Winter 2013 quarter
- Artee Young law, literature, theatre
- Fields of Study
- African American studies, cultural studies and literature
- Preparatory for studies or careers in
- liberal arts, education, humanities and social sciences.
The goal of the program is to introduce students to a significant canon of American Literature that expands students' understanding of the literary contributions of Americans of African descent. Students will also gain knowledge of various genres contextualized in an historical continuum.
The program is grounded in an inquiry based approach and places the development of the literary canon in its evolving historical context. In the face of de jure laws prohibiting African Americans from reading or writing, what was the motivation of early writers of African descent to create stories based on their experiences in the Americas as well as their imaginations? What impact did evolving historical, social and economic circumstances have on the development of African American Literature? What is the current place and direction of the African American literary canon?
This program surveys the literary, historical, cultural, aesthetic, religious, social, philosophical and economic dimensions of literature by Americans of African descent. Through a thematic and chronological study of genres, canonical and lesser-known authors, this program explores the dimensions of the Vernacular Tradition and Slave Narratives from the 1760’s to the literary authors of the present. From Sejour to Phillis Wheatley to Toni Morrison to Grandmaster Flash, a bounty of writers, poets, preachers, essayists, and rappers will be included in our journey through a veritable gold mine of African American Literature.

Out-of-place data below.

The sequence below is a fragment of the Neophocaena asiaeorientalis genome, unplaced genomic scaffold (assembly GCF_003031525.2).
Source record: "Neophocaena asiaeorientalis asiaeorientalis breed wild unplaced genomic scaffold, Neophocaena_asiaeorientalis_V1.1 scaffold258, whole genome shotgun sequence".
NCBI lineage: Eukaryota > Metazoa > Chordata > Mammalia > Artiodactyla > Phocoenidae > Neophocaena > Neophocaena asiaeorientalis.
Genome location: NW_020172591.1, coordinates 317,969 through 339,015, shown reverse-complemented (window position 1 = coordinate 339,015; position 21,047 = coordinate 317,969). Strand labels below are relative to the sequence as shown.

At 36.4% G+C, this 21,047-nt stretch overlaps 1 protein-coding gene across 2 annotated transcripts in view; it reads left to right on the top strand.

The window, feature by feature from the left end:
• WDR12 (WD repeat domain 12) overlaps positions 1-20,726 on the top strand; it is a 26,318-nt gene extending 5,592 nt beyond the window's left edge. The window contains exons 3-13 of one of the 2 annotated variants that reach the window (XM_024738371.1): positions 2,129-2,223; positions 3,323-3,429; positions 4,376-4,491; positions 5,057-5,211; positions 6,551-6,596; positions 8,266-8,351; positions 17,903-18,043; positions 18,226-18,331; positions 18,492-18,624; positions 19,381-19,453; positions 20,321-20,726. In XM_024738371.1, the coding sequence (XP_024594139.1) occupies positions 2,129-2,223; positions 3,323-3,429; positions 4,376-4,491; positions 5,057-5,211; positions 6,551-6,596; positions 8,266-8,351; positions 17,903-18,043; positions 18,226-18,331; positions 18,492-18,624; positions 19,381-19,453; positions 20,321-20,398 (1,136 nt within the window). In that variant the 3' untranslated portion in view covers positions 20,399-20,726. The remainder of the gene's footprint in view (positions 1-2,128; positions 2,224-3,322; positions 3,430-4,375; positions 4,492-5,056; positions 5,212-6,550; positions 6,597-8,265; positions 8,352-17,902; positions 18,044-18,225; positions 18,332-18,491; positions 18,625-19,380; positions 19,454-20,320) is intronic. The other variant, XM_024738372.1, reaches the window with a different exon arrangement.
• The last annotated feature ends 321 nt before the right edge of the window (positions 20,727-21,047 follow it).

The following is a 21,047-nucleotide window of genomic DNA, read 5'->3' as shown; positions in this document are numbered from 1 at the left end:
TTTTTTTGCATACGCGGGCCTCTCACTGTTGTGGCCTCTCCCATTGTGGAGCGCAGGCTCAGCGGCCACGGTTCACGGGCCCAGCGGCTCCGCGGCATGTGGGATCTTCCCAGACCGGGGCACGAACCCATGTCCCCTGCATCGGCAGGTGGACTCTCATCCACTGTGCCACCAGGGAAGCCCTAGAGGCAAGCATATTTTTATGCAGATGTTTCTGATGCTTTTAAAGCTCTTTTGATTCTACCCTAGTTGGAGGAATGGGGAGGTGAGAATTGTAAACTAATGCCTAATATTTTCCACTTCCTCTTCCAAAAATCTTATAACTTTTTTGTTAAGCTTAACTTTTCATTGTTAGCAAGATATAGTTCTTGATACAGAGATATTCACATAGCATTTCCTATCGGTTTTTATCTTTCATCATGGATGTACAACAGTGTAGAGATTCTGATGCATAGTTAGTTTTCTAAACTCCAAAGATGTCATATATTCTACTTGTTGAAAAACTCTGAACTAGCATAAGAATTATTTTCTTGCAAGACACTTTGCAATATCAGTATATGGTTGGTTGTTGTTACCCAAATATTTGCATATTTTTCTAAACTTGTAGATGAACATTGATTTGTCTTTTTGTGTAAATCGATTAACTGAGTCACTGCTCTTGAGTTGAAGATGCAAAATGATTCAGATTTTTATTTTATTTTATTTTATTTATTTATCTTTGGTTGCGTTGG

In our review of the Vernacular Tradition, themes of freedom, transformation and transcendence will be central to our readings and discussions. As our focus turns to the Reconstruction Period, we will focus on themes presented and influenced by lynching, segregation, migration, and the women’s suffrage movement. Themes in the Harlem Renaissance Period reflect the thoughts of the “New Negro” as well as those writers of African descent who were associated with the Negritude Movement, writers of African descent from around the world. Between the years 1940 and 1960, writers expanded conventional literary boundaries and are best described as moving into a period of Realism, Naturalism and Modernism. This period intersects with the Great Migration when approximately five and half million African Americans migrated from the south to the north, and it is during this time that themes of migration, desegregation and social change abound in the literature. The Period from 1960-1970 has been referred to as The Black Arts Movement, and the literature produced reflects the social movements occurring in this country as well as abroad. The Viet Nam War and various other social upheavals including the civil rights movement, Malcolm X and the Nation of Islam, Black Power and the New Left dominated thematic content in all genres that will be studied in this program. Literature since 1970 has taken a reflective view of past contributions of African American writers and has expanded on the concept of blackness, moving away from a single blackness to ask the question, as McKay and Gates articulate: “What in fact does blackness mean?”
In addition to the text, students will also read and include in their discussions material gathered from various online sources as well as handouts that will be distributed in class.
The program will include a variety of learning modes: lectures, discussion groups, films and videos, research teams, and production teams. Students will select a theme or author and produce an annotated bibliography to include an introduction of approximately 3 to 5 pages. Moreover, students will be placed in groups to develop and present a reader’s theatre production of an author’s works or a reader’s theatre presentation to include the literature of several authors. This can be a live presentation or a video, or a series of visual arts representations of the student’s work.
Book: The Norton Anthology of African American Literature
- Campus Location
- Online Learning
- No Required Online Learning
- Greener Store
- Offered During
|November 27th, 2012||New offering added.|